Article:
Joint Commission Delays Lifting Secure Text Messaging BanAdditional Guidance in the Works Before Policy Changes
The Joint Commission, which accredits healthcare organizations, has put on hold its plan to lift its longstanding ban on clinicians using text messaging to place patient care-related orders so it can collaborate with federal regulators to develop additional guidance.
In the June edition of the Joint Commission's Perspectives publication, the not-for-profit accreditation body said it was delaying until September the implementation of lifting its ban on secure text orders, as originally announced in May (see Joint Commission OKs Secure Texting for Patient Care Orders).
"The Joint Commission determined additional guidance is required to ensure a safe implementation involving the secure texting of orders for healthcare organizations desiring to employ technology supporting this practice," Christina Cordero, project director of the Joint Commission's department of standards and survey methods, says in a statement provided to Information Security Media Group.
The commission will collaborate with the Centers for Medicare & Medicaid Services to develop additional guidance for text orders "to ensure congruency with the Medicare Conditions of Participation," the commission says in its Perspectives statement. The guidance will include "a comprehensive series of 'frequently asked questions' documents to assist healthcare organizations with the incorporation of text orders into their policies and procedures," the commission says.
CMS did not immediately reply to an ISMG request for comment.
The new guidance is designed to supplement earlier secure texting recommendations issued by the commission in May.
"The Joint Commission expects the additional guidance to be published by late September 2016," Cordero says.
Lifting the Ban
In May, the Joint Commission said it had reversed its long ban on physicians and certain other clinicians using text messaging to place orders related to patient care, citing technology advances that enable more secure communication.
The commission said at the time that users must comply with a list of requirements, including the use of encryption.
The ban on text messaging for patient care orders formally started in 2011 when the commission issued a "frequently asked questions" document stating that it was "not acceptable for physicians or licensed independent practitioners to text orders for patient care, treatment or services to the hospital or other healthcare settings ... due to concerns about using personal mobile devices to send unsecure text messages between providers."
The commission said it had banned the use of texting because applications were unable to verify the identity of the person sending the text or to retain the original message as validation of the information entered into the medical record.
"At the time, the technology available could not provide the safety and security necessary to adequately support the use of text messaging for orders," the commission wrote back in 2011.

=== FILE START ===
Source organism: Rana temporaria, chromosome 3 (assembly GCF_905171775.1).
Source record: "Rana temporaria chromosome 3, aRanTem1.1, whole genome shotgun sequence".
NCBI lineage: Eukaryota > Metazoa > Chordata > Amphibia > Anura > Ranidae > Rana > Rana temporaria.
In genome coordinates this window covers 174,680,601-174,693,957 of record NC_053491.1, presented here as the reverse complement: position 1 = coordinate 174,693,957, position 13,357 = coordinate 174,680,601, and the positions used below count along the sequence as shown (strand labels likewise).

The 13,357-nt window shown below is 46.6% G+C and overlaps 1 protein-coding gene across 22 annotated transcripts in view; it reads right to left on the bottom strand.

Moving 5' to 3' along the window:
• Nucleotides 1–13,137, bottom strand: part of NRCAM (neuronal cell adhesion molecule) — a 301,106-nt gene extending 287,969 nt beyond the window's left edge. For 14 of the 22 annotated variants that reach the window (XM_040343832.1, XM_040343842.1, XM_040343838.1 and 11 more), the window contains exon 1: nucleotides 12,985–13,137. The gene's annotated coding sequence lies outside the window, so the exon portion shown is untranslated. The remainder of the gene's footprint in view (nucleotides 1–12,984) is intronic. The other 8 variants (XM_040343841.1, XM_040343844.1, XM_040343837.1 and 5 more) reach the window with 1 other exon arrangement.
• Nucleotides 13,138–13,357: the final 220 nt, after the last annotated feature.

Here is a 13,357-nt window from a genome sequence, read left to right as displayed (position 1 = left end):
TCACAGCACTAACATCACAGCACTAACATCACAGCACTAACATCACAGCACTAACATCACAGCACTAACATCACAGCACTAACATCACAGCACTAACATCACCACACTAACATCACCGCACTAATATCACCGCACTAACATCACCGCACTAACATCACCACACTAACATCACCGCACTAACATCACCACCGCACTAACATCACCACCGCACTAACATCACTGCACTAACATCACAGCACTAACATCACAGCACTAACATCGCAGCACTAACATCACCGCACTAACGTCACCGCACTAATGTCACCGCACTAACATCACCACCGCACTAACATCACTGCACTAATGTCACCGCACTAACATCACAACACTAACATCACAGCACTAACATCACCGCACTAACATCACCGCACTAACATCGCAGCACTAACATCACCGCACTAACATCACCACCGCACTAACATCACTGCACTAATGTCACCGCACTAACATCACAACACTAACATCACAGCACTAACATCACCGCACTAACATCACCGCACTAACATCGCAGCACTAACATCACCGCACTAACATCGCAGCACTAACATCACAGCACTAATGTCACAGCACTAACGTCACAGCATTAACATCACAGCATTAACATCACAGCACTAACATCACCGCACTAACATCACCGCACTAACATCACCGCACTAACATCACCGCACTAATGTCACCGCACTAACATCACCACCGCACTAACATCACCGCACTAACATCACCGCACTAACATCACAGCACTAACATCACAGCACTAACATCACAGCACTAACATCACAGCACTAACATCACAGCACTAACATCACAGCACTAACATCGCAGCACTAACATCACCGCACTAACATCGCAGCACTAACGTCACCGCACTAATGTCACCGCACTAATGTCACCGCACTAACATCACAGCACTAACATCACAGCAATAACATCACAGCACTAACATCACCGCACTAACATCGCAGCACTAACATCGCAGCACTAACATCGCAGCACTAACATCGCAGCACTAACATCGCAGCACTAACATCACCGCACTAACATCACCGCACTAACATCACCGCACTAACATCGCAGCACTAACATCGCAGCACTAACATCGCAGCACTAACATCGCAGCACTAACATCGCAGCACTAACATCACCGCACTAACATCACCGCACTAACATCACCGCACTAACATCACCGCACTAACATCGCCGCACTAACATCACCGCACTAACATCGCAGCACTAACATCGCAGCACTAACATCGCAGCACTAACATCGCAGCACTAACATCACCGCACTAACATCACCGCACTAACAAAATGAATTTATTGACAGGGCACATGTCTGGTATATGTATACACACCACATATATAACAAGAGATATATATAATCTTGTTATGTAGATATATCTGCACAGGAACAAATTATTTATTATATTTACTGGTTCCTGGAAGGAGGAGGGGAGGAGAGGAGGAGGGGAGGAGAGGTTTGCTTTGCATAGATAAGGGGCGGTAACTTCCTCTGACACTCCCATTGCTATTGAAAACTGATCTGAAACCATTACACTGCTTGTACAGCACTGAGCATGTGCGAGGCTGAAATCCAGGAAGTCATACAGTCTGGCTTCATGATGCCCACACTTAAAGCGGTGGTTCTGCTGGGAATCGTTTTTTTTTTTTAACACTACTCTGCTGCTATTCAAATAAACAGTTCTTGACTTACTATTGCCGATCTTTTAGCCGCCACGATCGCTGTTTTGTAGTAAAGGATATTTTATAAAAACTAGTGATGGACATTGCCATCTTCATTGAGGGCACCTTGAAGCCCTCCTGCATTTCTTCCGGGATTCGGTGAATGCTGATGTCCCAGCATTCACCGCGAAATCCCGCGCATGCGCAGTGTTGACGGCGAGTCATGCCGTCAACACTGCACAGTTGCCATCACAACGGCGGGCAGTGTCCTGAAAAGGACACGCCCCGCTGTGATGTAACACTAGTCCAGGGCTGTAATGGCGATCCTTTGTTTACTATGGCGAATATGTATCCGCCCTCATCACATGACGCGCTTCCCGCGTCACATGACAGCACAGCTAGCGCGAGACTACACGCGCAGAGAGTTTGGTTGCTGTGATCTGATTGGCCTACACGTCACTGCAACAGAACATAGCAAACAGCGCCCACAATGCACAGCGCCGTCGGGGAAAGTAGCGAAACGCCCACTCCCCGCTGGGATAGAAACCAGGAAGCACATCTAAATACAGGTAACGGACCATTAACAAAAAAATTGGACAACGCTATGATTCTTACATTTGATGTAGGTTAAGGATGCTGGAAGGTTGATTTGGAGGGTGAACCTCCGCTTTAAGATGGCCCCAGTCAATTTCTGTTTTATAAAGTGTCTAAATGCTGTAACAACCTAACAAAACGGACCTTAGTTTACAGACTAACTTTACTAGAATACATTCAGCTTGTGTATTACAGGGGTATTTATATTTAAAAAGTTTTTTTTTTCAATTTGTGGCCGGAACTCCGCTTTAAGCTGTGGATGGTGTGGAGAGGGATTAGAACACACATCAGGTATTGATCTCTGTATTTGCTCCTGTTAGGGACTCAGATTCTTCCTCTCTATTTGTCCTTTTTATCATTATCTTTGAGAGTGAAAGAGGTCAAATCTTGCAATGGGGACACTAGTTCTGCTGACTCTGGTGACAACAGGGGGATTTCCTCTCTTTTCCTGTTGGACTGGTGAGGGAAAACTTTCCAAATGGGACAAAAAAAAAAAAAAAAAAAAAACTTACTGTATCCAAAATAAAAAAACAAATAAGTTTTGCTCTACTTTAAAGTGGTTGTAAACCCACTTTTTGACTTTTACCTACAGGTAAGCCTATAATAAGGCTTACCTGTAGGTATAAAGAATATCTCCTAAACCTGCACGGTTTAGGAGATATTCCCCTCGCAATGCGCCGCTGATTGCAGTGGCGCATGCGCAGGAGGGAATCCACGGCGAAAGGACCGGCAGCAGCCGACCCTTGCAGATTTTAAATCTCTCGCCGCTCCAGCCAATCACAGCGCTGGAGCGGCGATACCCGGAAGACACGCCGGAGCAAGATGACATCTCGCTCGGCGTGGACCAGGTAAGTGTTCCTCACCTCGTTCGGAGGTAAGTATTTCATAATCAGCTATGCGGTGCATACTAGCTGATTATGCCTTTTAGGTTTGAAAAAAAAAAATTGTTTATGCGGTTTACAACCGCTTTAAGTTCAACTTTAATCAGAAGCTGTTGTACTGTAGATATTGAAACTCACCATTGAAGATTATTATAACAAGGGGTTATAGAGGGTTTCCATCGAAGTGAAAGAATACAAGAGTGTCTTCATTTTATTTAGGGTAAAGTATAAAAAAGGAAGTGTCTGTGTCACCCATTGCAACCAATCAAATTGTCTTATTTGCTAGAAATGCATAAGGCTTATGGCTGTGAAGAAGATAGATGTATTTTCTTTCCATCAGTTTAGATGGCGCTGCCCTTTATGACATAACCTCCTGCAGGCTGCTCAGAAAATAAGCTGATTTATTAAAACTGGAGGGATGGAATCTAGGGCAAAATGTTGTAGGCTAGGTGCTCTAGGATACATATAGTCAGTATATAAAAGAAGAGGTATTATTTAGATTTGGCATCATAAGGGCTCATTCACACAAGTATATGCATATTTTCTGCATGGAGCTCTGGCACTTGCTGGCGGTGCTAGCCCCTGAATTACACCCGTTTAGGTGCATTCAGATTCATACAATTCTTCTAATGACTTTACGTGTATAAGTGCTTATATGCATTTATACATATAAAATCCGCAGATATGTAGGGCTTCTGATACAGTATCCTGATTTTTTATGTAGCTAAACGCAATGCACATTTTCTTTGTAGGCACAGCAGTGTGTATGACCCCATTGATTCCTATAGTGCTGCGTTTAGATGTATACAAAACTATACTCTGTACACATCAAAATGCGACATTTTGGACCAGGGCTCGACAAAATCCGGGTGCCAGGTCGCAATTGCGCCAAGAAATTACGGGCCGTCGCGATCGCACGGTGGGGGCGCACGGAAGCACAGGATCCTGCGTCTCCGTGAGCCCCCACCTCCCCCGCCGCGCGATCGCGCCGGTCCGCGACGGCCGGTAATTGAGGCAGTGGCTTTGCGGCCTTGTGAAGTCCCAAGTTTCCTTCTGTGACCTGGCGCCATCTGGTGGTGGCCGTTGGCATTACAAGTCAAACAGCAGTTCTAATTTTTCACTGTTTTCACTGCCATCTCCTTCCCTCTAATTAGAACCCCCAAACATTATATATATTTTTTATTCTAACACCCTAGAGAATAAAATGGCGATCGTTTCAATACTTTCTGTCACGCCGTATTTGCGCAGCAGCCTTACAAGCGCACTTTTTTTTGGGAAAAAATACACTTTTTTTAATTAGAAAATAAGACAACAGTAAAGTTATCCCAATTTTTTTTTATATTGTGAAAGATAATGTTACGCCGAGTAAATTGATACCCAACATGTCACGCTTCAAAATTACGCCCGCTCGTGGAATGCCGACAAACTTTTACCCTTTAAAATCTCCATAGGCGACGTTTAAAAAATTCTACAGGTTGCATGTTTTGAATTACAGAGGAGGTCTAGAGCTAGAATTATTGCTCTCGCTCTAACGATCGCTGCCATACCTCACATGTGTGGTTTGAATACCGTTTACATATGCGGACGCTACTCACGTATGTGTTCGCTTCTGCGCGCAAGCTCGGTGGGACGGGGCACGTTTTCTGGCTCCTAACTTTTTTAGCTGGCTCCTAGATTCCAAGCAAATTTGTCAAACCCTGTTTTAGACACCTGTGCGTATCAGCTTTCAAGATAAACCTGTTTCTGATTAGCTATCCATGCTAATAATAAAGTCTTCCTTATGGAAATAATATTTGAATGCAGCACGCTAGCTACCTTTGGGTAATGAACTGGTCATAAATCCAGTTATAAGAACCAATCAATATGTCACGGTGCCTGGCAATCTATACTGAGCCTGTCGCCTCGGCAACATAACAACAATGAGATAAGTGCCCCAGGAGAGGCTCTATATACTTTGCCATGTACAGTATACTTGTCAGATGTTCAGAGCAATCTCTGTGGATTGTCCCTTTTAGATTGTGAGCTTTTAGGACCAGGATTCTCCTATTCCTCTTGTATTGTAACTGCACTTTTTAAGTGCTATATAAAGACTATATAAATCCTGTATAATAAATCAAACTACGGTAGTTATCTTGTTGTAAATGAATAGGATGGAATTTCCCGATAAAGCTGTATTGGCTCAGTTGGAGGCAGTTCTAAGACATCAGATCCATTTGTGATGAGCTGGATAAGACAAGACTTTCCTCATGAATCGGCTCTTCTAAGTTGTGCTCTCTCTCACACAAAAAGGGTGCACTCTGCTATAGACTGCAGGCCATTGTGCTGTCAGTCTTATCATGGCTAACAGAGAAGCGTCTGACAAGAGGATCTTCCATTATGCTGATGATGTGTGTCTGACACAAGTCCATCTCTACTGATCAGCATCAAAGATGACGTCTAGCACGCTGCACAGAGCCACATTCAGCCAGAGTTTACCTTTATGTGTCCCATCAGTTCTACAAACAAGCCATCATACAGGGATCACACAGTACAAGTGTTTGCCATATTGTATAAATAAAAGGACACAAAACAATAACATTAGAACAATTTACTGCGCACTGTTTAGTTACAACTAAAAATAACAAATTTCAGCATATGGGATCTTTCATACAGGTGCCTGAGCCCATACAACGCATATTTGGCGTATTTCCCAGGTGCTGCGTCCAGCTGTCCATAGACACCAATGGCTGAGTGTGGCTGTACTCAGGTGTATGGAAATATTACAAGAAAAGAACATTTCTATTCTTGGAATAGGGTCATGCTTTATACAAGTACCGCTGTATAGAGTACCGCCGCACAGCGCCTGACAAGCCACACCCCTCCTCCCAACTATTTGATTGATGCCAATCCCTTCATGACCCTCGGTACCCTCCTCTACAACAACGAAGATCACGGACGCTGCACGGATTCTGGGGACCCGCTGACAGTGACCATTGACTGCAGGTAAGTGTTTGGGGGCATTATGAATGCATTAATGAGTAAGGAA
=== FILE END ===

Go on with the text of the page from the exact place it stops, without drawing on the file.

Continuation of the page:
In May, the commission announced its new policy stated: "Licensed independent practitioners or other practitioners, in accordance with professional standards of practice, law and regulation, and policies and procedures, may text orders as long as a secure text messaging platform is used and the required components of an order are included."
As the commission and CMS develop the new additional guidance, they should address a few critical issues, says security expert Mac McMillan, CEO of the consulting firm CynergisTek.
"It's important that they specifically call out what an acceptable secure texting platform is, meaning the types of controls required for the system, the level of encryption required and the physical restrictions necessary to ensure controlled access," he says. "This should not reference specific 'brands' or solutions, but the attributes that make a secure texting solution acceptable to be used for this purpose."
In its document in May that initially reversed the ban, the commission said healthcare organizations may allow orders to be transmitted through text messaging if they use a secure text messaging platform that includes the following:
- Secure sign-on process;
- Encrypted messaging;
- Delivery and read receipts;
- Date and time stamp;
- Customized message retention time frames;
- Specified contact list for individuals authorized to receive and record orders.
In addition, the commission said organizations allowing texting of orders must comply with the Medication Management Standard MM.04.01.01, which addresses the required elements of a complete medication order and actions to take when orders are incomplete or unclear.
"Policies and procedures for text orders should specify how orders transmitted via text messaging will be dated, timed, confirmed and authenticated by the ordering practitioner," the commission noted in May. "Additionally, organizations need to consider how text orders will be documented in the patient's medical record and consider how text orders will be documented in the patient's medical record."
McMillan says he's confident that secure texting platforms are available that can meet clinicians' needs. His main concerns about secure texting for patient care orders are "the same concerns I have for any other electronic system - how well is it administered, how well is it maintained, how well is it audited/monitored, etc.," he says.
Clinicians need to "stop, think and act" when using text messaging, McMillan says. "Most mistakes with messaging systems happen when we rush or do not pay attention. Use two-factor authentication on the platform running the app as well as for the app itself."